The Hague in winter.
(photo credit: STEVEN LEK / WIKIMEDIA COMMONS)
The Municipality of The Hague in the Netherlands is set to launch a restitution scheme for Jewish property owners who were forced to pay back taxes after the Holocaust.
The plan is scheduled to begin January 1 and will include payments to surviving relatives of property owners who were obliged to pay ground rent and street tax after the war for 1942 through 1945.
The municipality demanded that these individuals pay the taxes, despite their properties having been appropriated by the Nazi occupation force and the owners being absent because of deportation or their having gone into hiding.
In a press release, the municipality said it had been primarily focused on reconstruction after 1945, and took a strictly legal approach with regard to municipal taxation and Jewish survivors and their relatives. “Now the municipality sees that this approach was too one-sided and showed no understanding for the suffering and horrors experienced by the Jewish community,” the statement said.
The Hague’s Municipal Executive and Municipal Council said it was keen to rectify those actions and therefore decided to offer “moral restitution.” Some €2.6 million are available for the purpose.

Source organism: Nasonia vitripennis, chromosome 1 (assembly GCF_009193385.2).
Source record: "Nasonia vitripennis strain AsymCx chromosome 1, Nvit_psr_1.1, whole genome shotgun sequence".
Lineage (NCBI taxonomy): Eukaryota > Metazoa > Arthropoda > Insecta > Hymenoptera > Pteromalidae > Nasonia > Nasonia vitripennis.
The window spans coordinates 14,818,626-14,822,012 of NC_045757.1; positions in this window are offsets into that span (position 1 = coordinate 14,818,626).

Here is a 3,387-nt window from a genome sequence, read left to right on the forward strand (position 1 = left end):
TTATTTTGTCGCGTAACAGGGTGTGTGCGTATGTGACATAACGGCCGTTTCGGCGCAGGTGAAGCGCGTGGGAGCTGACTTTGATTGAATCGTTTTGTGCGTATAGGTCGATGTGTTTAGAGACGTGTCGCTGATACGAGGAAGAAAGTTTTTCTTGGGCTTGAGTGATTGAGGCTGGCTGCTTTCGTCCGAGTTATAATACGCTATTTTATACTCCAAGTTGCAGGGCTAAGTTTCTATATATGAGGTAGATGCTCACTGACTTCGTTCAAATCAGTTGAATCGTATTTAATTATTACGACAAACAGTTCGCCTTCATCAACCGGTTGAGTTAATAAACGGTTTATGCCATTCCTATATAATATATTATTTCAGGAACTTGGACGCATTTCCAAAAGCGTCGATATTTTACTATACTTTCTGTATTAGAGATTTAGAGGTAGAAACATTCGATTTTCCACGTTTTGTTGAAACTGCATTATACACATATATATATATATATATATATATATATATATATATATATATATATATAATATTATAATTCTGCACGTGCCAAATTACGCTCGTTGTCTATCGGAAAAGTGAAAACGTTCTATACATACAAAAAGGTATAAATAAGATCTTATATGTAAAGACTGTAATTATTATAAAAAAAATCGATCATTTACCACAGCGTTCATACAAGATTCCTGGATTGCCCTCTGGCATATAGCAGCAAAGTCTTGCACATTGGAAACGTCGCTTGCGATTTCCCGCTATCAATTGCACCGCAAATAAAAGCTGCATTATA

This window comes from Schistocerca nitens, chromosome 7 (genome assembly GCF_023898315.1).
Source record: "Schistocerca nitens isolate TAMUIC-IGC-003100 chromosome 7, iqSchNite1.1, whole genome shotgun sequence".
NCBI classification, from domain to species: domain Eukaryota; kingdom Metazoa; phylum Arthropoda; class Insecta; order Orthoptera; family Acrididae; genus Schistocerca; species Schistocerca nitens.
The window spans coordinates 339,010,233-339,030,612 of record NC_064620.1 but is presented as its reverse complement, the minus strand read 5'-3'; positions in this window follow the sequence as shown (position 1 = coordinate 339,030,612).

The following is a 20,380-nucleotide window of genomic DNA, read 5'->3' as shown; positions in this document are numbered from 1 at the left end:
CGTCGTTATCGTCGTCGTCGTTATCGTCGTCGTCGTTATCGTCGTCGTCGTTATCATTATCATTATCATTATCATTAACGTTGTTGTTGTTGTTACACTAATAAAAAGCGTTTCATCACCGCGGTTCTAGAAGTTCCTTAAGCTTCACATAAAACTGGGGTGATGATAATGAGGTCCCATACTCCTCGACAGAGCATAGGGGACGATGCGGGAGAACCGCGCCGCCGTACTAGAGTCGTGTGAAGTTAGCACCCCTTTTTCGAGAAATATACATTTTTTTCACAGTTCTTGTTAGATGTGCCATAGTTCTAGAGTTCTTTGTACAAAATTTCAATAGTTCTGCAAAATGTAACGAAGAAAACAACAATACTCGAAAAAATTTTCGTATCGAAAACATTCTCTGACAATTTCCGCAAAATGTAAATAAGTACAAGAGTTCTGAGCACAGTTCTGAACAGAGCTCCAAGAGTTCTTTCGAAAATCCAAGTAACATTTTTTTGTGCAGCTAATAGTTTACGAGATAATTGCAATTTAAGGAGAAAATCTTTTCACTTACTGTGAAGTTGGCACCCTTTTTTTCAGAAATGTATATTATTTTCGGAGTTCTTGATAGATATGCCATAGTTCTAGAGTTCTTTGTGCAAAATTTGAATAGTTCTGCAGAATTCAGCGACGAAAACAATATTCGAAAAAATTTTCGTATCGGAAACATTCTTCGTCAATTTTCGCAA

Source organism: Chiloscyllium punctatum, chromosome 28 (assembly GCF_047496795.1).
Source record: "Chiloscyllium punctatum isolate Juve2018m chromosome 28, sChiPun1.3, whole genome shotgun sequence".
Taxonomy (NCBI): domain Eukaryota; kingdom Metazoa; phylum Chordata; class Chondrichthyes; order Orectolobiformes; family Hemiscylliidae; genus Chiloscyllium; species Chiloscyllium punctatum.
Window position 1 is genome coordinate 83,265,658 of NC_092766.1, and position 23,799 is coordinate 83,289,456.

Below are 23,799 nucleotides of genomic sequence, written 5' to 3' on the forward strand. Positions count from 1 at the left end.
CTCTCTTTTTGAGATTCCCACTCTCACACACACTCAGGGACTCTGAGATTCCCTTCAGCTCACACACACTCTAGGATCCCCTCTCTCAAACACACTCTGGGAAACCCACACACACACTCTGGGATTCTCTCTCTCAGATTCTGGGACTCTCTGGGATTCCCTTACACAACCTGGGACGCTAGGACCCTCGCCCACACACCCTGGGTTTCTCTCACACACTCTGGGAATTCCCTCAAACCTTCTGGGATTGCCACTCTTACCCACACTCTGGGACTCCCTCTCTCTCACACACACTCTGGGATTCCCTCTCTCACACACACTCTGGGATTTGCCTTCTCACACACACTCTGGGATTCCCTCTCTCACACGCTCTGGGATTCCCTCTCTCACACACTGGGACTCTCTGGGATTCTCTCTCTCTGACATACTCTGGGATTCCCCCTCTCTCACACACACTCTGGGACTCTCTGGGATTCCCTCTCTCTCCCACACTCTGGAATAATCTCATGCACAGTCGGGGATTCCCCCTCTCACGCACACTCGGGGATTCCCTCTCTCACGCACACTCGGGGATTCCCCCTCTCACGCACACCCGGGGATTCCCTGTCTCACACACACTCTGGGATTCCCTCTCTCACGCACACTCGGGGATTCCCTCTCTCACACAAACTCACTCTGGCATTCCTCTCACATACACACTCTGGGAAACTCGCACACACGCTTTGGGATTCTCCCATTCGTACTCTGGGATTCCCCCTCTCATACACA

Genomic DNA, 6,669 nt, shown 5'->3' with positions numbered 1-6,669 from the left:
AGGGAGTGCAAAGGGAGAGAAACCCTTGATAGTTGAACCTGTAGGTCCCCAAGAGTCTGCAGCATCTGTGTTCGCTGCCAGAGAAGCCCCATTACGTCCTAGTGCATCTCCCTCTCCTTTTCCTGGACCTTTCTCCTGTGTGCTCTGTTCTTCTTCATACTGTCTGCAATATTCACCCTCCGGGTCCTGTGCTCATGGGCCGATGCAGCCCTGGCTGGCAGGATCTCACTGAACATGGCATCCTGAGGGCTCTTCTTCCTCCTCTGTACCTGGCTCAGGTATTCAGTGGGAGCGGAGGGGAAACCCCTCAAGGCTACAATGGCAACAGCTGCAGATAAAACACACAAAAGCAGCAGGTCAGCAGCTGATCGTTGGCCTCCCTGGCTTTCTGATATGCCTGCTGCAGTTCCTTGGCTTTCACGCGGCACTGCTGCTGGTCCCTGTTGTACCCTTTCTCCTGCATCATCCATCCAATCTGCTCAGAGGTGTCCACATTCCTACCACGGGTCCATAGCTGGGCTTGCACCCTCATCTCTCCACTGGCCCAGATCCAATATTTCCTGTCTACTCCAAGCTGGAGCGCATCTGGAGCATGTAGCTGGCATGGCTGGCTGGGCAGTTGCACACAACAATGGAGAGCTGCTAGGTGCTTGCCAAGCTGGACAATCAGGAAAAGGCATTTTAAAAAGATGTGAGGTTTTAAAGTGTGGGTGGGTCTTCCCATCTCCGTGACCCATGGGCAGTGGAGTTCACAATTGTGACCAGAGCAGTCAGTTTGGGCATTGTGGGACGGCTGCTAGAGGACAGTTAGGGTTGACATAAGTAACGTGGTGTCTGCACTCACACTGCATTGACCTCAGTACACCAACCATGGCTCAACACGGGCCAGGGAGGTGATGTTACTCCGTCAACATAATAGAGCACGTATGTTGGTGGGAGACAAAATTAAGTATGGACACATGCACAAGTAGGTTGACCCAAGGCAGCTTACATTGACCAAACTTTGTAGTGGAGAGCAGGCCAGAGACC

The Advisory Committee for Individual Jewish Moral Restitution, chaired by former president of the Supreme Court of the Netherlands Prof. GJM Corstens, will advise the municipality on individual claims for restitution.
After completing the individual restitution process, the municipality will also begin a process for collective restitution, which is expected to take place in the first half of 2019. The part of the reserved sum (€2.6m.) that has not been paid as individual restitution will then be made available to the Joods Leven Den Haag foundation, which will manage its disbursal.
Approximately 75% of the 140,000 Jews who lived in the Netherlands when Germany invaded the country in 1940 were murdered in the Holocaust. The Netherlands sustained the highest percentage death rate of its population in Nazi-occupied Western Europe.